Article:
If we approach the matter from the side of the theme or issue-area of international life, as we ask ourselves how and by what it is regulated we can be faced with a variety of possible answers. We may discover that the theme is completely regulated by public international law, meaning that all regulation pertaining to the theme is to be found within international law and is recognized as constitutive part of this legal system. We may find that the issue-area is regulated by both international and domestic law. Or we may find that alongside the legal prescriptions that are part of either international law or domestic law, or of both, there are other types of regulation, other instruments, whose legal character may be discussed and which are produced by one type of actor or a plurality of those, but which have in common the undeniable fact that they actually regulate behaviour in a specific social sphere or among certain actors, in relation to certain themes. We may like to think that the ensemble of prescriptions, or norms, that deal with a specific issue-area constitutes a, regulatory regime, maybe a legal one. If we ignore or consider unimportant the exercise of determining whether parts or the whole of the prescriptions are law and whether all or some of them belong to one or other legal system, we are choosing as sole organizing element the fact that the regulations deal with a specific theme. 70 PCA. Caso Mox Plant, (Ireland vs. United Kingdom), Order n. 3 – Suspension of Proceedings on Jurisdiction and Merits, and Request for Further Provisional Measures, 2003. Available at: ;PCA. Mox Plant Case, (Ireland vs. United Kingdom), Order n. 4 – Further Suspensions of Proceedings on Jurisdiction and Merits, 2003. Available at: . 71 ECC. Commission of the European Communities vs. Ireland, Case C-459/03, 2006. Available at: . 38 As we do that we condemn ourselves to only describing how something is regulated. However, even such a merely descriptive exercise would be incomplete since one cannot actually describe how something is regulated overlooking the question of whether this or that prescription is or is not binding, whether it may or may not be enforced by a jurisdictional body, etc. Alternatively, we may find that to properly describe the ensemble of norms or prescriptions dealing with one chosen issue-area, we must take into account whether they are legal, in the sense that they belong to a legal system, whether this legal system is public international law or a domestic legal order, and, if they do not belong to either, whether we choose to uphold the thesis that they are nevertheless legal, because they are part of a third or specific type of legal system that operates only around that theme, between those actors, for a specific set of legal subjects. Our theoretical options are, therefore: i) to consider that each regulatory ensemble is a legal system which, by recognizing the prescriptions relating to the theme, gives them legal character, and this will pose the problem of whether prescriptions belonging to international or domestic law are incorporated, reproduced, into the specific legal system, or are simply recognized for purposes of application; ii) to consider that the theme is a meeting point, a point of convergence, of different legal systems, when there is more than one involved, whose prescriptions regulate together the specific issue-area, in combination, if it is the case, with non-legal prescriptions and or with what is called private regulation. Indeed, very often, when one looks at any global theme, environment, security, trade, food safety, and the list goes on, one may find international law, of the traditional kind, dealing with it. This means that one will find treaties and/or customary norms and/or general principles of law, springing from the usual, recognized sources of the legal system, dealing with the issue, regulating the field. These international law norms will be found to be, as expected, valid and binding, and their inobservance by states, the usual recognized subjects, will give rise to their international responsibility. If there is delegation to a body with established jurisdiction, such body will interpret and apply the norms to cases eventually brought before it. Very often as well, one will find that other prescriptions, created by states or other actors, springing from sources different from those recognized by international law, also play a part in ordering, organizing life and behaviour in relation to that specific field or theme. 39 These prescriptions will emerge from resolutions or decisions by international organizations, from informal agreements between states, from codes of conduct and from a great number of other types of instruments or mechanisms. Many of these, because they are so close to the mechanics of international law and are intimately related to the activity of states and international organizations, give rise to the question of their legal character in the sense of belonging to public international law. And, also very often, one will find that the specific theme or sector is also ordered, organized, regulated by what is usually termed private regulation, private arrangements, codes of conduct, certification processes, networks of contracts, etc. This kind of regulation can hardly be suspected of belonging to public international law. Its legal character is, however, debated, and its expressions are thought by some to belong to a broadly defined global or transnational legal order or to that sector-specific legal or regulatory regime or system. Finally, almost always, one will see that domestic state law also deals with the theme or field. One may argue strongly that to try to know or understand only how domestic law or only how international law deal with the field will provide only a partial view of that regulatory micro-cosmos and will serve limited purposes. This will be acceptable if the intention is really to work only with the limited purposes, and will not be appropriate if the intention is to describe in an integral manner the way in which the regulation of that specific sector presents itself. However, a competent description of the regulatory reality of a field, sole basis on which more ambitious purposes can be constructed, cannot do away with technical distinctions between what is part of public international law, combined with the functioning of the legal system and the functioning of the prescription or set of prescriptions within it, what is part of this or that domestic legal system, also combined with the functioning of the system and of the prescriptions, of what is binding, of what is not binding, of who is the producer of each regulatory element, of who is the addressee of each provision, etc. 4.1 Two legal or regulatory pluralisms The idea that served as a starting point, the functional differentiation that leads to the norms coalescing around specific themes or issues, when considered in relation to international life, brings us face to face with two types of legal pluralism. 40 The first has as its basic units the legal systems. Essentially, these legal systems are national law and international law. It is possible, however, that some would want to include among the legal orders some systems whose legal nature is more controversial, among other things, because, for example, their norms are not produced by states. Perhaps the most obvious example is the Lex mercatoria. In this case, there would be a pluralism of legal or regulatory systems, but it would not be strictly legal pluralism. One perceives pluralism as a space of multiple legal systems, a space in which these systems are not defined by their thematic concerns, but rather by their systemic features i.e. each legal system is defined by its answers to a series of questions that are essentially these: i) what is the field of territorial or social application? ii) which mechanisms it recognizes as apt to create valid norms? iii) who are the recipients of the rules? iv) what are the institutions created by the rules of the system and how they operate? These questions can be asked and answered with reasonable easily in relation to national and international law. Even if one wants to include non-state systems, and maybe non–legal systems, such as Lex mercatoria, the answers to the questions could show a reasonable and systematic unity. The second type of international legal pluralism that is drawn before us, from the idea of functional differentiation is one in which the basic units are not the legal systems, but the legal regimes, but these, as we have seen, do tend to be defined by the theme, by the problem or the regulated sector. As it was already said, it is possible to conceive legal or regulatory regimes that are composed of only one type of regulation and constituting a complete and closed system. However, the most common is that various norms from more than one legal system come around a specific theme and that such standards also accompany other types of regulation whose legal character is controversial. It is clear that what is already difficult when speaking of regimes as fragments of a given legal system, like public international law, defining the boundaries of the regimes, the norms and institutional structures that are part of the regimes, is not easier to do when one thinks of the regimes as points of convergence of norms springing from legal systems and from various regulatory sources. Here, therefore, one also works with zones of indeterminacy. Just as it has happened with self-contained regimes within international law, it may prove difficult to identify an ethos to lead the genesis and operation of the rules that come from different legal systems or regulatory sources and that deal with a specific theme. Indeed, precisely because they 41 constitute a cluster of norms belonging to different orders, it is even more difficult to prove a single ethos. For the same reason, here there are also more likely collisions or frictions between normss or levels of decision-making connected to the same subject, to say nothing of those that exist between norms and bodies dealing with various different themes, constituting diverse regimes.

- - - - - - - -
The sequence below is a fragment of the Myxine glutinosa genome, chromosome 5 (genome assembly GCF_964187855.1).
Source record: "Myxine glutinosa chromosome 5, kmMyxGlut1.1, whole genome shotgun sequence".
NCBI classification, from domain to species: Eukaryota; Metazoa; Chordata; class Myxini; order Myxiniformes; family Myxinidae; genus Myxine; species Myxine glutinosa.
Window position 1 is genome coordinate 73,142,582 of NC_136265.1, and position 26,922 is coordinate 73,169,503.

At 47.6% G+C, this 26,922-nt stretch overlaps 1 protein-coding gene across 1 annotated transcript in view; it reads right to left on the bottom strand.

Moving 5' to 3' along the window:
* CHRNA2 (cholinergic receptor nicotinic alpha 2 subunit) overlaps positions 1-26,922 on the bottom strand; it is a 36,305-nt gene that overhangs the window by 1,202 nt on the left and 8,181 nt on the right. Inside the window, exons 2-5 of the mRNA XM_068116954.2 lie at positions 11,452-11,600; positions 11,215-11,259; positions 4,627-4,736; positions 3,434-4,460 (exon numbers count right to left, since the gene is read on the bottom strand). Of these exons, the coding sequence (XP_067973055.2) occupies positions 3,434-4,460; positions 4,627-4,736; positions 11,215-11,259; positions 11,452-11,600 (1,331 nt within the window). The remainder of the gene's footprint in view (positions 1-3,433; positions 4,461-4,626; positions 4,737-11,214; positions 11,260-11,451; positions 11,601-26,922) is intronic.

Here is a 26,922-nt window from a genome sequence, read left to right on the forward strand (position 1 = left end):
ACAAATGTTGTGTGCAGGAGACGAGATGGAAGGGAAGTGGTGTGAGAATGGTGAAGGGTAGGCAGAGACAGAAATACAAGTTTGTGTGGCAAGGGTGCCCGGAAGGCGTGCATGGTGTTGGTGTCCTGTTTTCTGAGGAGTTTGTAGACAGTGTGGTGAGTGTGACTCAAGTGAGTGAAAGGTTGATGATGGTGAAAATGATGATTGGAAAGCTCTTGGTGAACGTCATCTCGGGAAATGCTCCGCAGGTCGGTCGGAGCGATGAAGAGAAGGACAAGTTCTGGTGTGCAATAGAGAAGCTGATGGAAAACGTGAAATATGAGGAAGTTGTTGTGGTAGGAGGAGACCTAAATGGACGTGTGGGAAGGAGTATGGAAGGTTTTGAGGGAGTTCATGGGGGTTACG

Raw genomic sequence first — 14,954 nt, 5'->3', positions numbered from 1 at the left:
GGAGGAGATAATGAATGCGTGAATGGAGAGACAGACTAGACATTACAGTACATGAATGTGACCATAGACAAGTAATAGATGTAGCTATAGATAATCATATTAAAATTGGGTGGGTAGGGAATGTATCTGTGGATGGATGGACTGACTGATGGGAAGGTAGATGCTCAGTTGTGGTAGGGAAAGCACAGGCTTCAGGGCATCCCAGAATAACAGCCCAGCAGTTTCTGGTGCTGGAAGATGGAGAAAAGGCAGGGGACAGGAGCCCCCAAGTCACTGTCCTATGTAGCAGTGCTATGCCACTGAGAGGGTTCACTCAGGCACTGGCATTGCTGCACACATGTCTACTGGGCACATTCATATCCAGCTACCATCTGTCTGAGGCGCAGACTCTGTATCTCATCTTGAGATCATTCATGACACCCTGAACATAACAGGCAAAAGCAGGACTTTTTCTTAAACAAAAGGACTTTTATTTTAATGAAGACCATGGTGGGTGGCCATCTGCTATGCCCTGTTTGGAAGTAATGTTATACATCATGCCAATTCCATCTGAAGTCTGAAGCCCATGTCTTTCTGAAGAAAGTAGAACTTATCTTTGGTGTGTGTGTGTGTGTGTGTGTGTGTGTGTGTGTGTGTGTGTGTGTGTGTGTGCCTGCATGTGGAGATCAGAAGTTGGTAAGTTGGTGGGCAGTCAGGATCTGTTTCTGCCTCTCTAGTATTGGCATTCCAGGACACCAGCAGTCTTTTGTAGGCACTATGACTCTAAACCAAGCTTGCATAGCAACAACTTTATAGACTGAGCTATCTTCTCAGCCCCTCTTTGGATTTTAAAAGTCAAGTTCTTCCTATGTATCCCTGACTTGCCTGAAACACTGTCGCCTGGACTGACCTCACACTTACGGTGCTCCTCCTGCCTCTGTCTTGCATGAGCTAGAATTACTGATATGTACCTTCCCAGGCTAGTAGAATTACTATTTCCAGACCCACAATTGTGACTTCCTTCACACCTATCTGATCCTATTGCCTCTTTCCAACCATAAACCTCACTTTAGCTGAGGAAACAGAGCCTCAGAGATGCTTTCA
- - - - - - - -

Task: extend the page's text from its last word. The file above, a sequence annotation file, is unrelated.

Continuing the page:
ABBOTT, K. W.; SNIDAL D. Strengthening International Regulation through Transnational New Governance: Overcoming the Orchestration Deficit. Vanderbilt Journal of Transnational Law, p. 1-69, 2009. ABI SAAB, G. Fragmentantion or Unification: Some Concluding Remarks. NYU Journal of International Law and Policy, v. 31, p. 919-33, 1998-1999. BARTLEY, T. Institutional Emergence in an Era of Globalization: The Rise of Transnational Private Regulation of Labor and Environmental Conditions. American Journal of Sociology, v. 113, n. 2, p. 297-351, 2007. BENVENISTI, E.; DOWNS, G. W. National Courts Review of Transnational Private Regulation. n. 2003, p. 1-18, 2005. (working paper) Available at: . BÖRZEL, T. A.; HEARD-LAURÉOTE, K. Networks in EU Multi-level Governance: Concepts and Contributions. Journal of Public Policy, v. 29, n. 02, p. 135-51, 2009. CAFAGGI, F. New Foundations of Transnational Private Regulation. EUI Working Papers. p. 1-40, 2010. CAROTTI, B.; SAVINO, M. Global Administrative Law: cases, materials, issues. New York University School of Law, 2008. Available at: . CASSESE, S. Global Administrative law: An Introduction. Anais da IIJL Conference, 2005. Available at: . CHESTERMAN, S. Globalization Rules: Accountability, Power, and the Prospects for Global Administrative Law. Global Governance, v. 14, p. 39-52, 2008. . Global Administrative Law. Working Paper for the S.T. Lee Project on Global Governance, 2009. Available at: . DANN, P.; GOLDMANN, M.; BOGDANDY, A. Developing the Publicness of Public International Law: Towards a Legal Framework for Global Governance Activities. German Law Journal, v. 9, n. 11, p. 1375-400, 2007. DAVIS, D.; CORDER, H. Globalization , National Democratic Institutions and the Impact of Global Regulatory Governance on Developing Countries. Acta Juridica, v. 9, p. 68-89, 2009. 42 DUPUY, P.-M. The Danger of Fragmentation or Unification of The International Legal System and the International Court of Justice. International Law and Politics, v. 31, p. 791- 807, 1999. . A Doctrinal Debate in the Globalization Era: On the “Fragmentation” of International Law. European Journal O Legal Studies, v. 1, n. 1, p. 1-20, 2007. ESTY, D. C. Good Governance at the Supranational Scale : Globalizing Administrative Law. The Yale Law Journal, v. 115, n. 7, p. 1490-1562, 2011. FISHER-LESCANO, ANDREAS; TEUBNER, G. Regime-Collisions? The Vain Search for Legal Unity in the Fragmentation of Global Law. Michigan Journal of International Law, v. 25, p. 999-1046, 2004. HAFNER, G. Pros and Cons Ensuing from Fragmentation of International Law. Michigan Journal of International Law, v. 25, p. 849-863, 2004. HALBERSTAM, D. Local, Global and Plural Constitutionalism: Europe meets the world. 2009. (working paper) Available at: . HANSENCLEVER, A.; MAYER, P.; RITTBERGER, V. Theories of international regimes. Cambridge: Cambridge University Press, 1997. HARLOW, C. Global Administrative Law: The Quest for Principles and Values. European Journal of International Law, v. 17, n. 1, p. 187-214, 2006. ; RAWLINGS, R. Promoting Accountability in Multi-Level Governance: A Network Approach. European Governance Papers, 2006. (working paper). HOOGHE, L.; MARKS, G. Unraveling the Central State, but How? Types of Multi-Level Governance. The American Political Science Review, v. 97, n. 2, p. 233-243, 2003. INTERNATIONAL Law Commission Report 2006. Available at: . JACKSON, J. H. Fragmentation or Unification Among International Institutions: The World Trade Organization. New York Journal of International Law and Politics, v. 31, p. 823-31, 1999. KALYPSO, Nicolaïdis; TONG, Joyce L. Diversity or Cacophony? The Continuing debate over new sources of International Law. Michigan Journal of International Law, v. 24, p. 1349-74, 2004. KEYNES, J. M.; LEO, C. Multi-Level Governance and Ideological Rigidity : The Failure of Deep Federalism. Canadian Journal of Political Science, v. 42, n. 1, p. 93-116, 2009. KINGSBURY, B. The Concept of “Law” in Global Administrative Law. European Journal of International Law, v. 20, n. 1, p. 23-57, 2009. ; KRISCH, S.; STEWART, R.; WIENER, J.B. Global Governance as AdministrationNational and Transnational Approaches to Global Administrative law. Law and Contemporary Problems, v. 68, n. 3-4, p. 1-13, 2005. . Co-Option and Resistance : Two Faces of Global Administrative Law. New York University Journal of International Law and Politics, v. 38, p. 799-827, 2005. ; KRISCH, S.; STEWART, R. The Emergence of Global Administrative Law. Law and Contemporary Problems, v. 68, p. 15-61, 2005. 43 KOCH, C. H. Globalization of Administrative and Regulatory Practice. Administrative Law Review, v. 54, n. 1, p. 409-414, 2002. KOSKENNIEMI, M. Study on the Function and Scope of the lex specialis Rule and the Question of “Self-Contained Regimes. Preliminary Report by Martti Koskenniemi, Chairman of the Study Group. CDI, 2004. . Global Legal Pluralism: Multiple Regimes and Multiple Modes of Thought. Talk given at Harvard on March 2005. ; LEINO, P. Fragmentation of International Law ? Leiden Journal of International Law, v. 14, n. 3, p. 553-79, 2002. KRASNER, S. Structural causes and regime consequences: regimes as intervening variables. In: KRASNER, S. (Ed.). International Regimes. Ithaka/London: Cornell University Press, 1983. KRISCH, N. Introduction: Global Governance and Global Administrative Law in the International Legal Order. European Journal of International Law, v. 17, n. 1, p. 1-13, 2006a. . The Pluralism of Global Administrative Law. European Journal of International Law, v. 17, n. 1, p. 247-78, 2006b. . Global Administrative Law and the Constitutional Ambition. Law, Society Economy Working Papers. 2009. Available at: . KUO, M.-S. The Concept of “Law” in Global Administrative Law: A Reply to Benedict Kingsbury. European Journal of International Law, v. 20, n. 4, p. 997-1004, 2010. MARKS, S. Naming Global Administrative Law. New York Journal of International Law and Politics, v. 95, p. 995-1002, 2005. MARTINEAU, A.-C. The Rhetoric of Fragmentation: Fear and Faith in International Law. Leiden Journal of International Law, v. 22, n. 1, p. 1, 2009. MCLEAN, J. Divergent Conceptions of the State: Implications for Global Administrative Law. Law and Contemporary Problems, v. 68, n. 3, p. 167-87, 2005. MICHAELS, R. The Mirage of Non-State Governance. Utah Law Review, v. 63, p. 1-15, 2010. NASSER, S. H. Fontes e Normas do Direito Internacional: Um Estudo sobre a Soft Law. 2. ed. São Paulo: Atlas, 2006. p. 175. . Rule of Law e Direito International: uma nova aproximação. In: VILHENA, OSCAR; DIMOULIS, D. (Ed.). Estado de Direito e o Desafio do Desenvolvimento. 1. ed. São Paulo: Saraiva, 2011. p. 59-78. ONU. Fragmentation of International law: Difficulties Arising From Diversification and Expansion of International. CDI, 2006 PIATTONI, S. Multi-level Governance: a Historical and Conceptual Analysis. Journal of European Integration, v. 31, n. 2, p. 163-80, 2009 A Global Administrative Law Bibliography. Law and Contemporary Problems, v. 68, n. 3, p. 357-377, 2011. 44 SALAMA, R. Fragmentation of International Law: Procedural Issues Arising of the Sea Disputes. Australian and New Zealand Maritime Law Journal, v. 19, p. 24-55, 2005. SANCHEZ, M. R. The Global Administrative Law Project : A review from Brazil. Artigos Direito GV, v. 38, p. 1-14, 2009. SCHMIDT-ASSMAN, B. E. The Internationalization of Administrative Relations as a Challenge for Administrative Law Scholarship. German Law Journal, v. 9, n. 11, 2006. SHAPIRO, M. Administrative Law Unbounded : Reflections on Government and Governance. Indiana Journal of Legal Studies, v. 8, n. 2, p. 369-77, 2001. SIMMA, B. Fragmentation in a Positive Light. Michigan Journal of International Law, v. 25, p. 845-7, 2012. SLAUGHTER, A-M. Everyday Global Governance. Research Library Core, v. 132, n. 1, p. 83-90, 2003. . The Real New World Order. Foreign Affairs, v. 76, n. 5, 1997. . Government Networks, Global Information Agencies, and Disaggregated Democracy. Harvard Law School Public Law working paper n. 08, 2003. Available at: . TEUBNER, Gunthe. De Collisione Discursuum: Communicative Rationalities in Law, Morality, and Politics. Cardozo Law Review, v. 17, p. 901-18, 1996. . Global Bukowina: Legal Pluralism in the World Society. In: TEUBNER, G. (Ed.). Global Law in the World Society. Dartmouth: Aldershot, 1997. p. 3-28. . Two Kinds of Legal Pluralism: Collision of Transnational Regimes in the Double Fragmentation of World Society. In: YOUNG, M. (Ed.). Regime Interaction in International Law: Facing Fragmentation. 1. ed. Cambridge: Cambridge University Press, 2012. p. 23-54. TRUBEK, D. M.; TRUBEK, L. G. New Governance & Legal Regulation : Complementarity , Rivalry , and Transformation. Columbia Journal of International Law, v. 13, p. 1-26, 2007.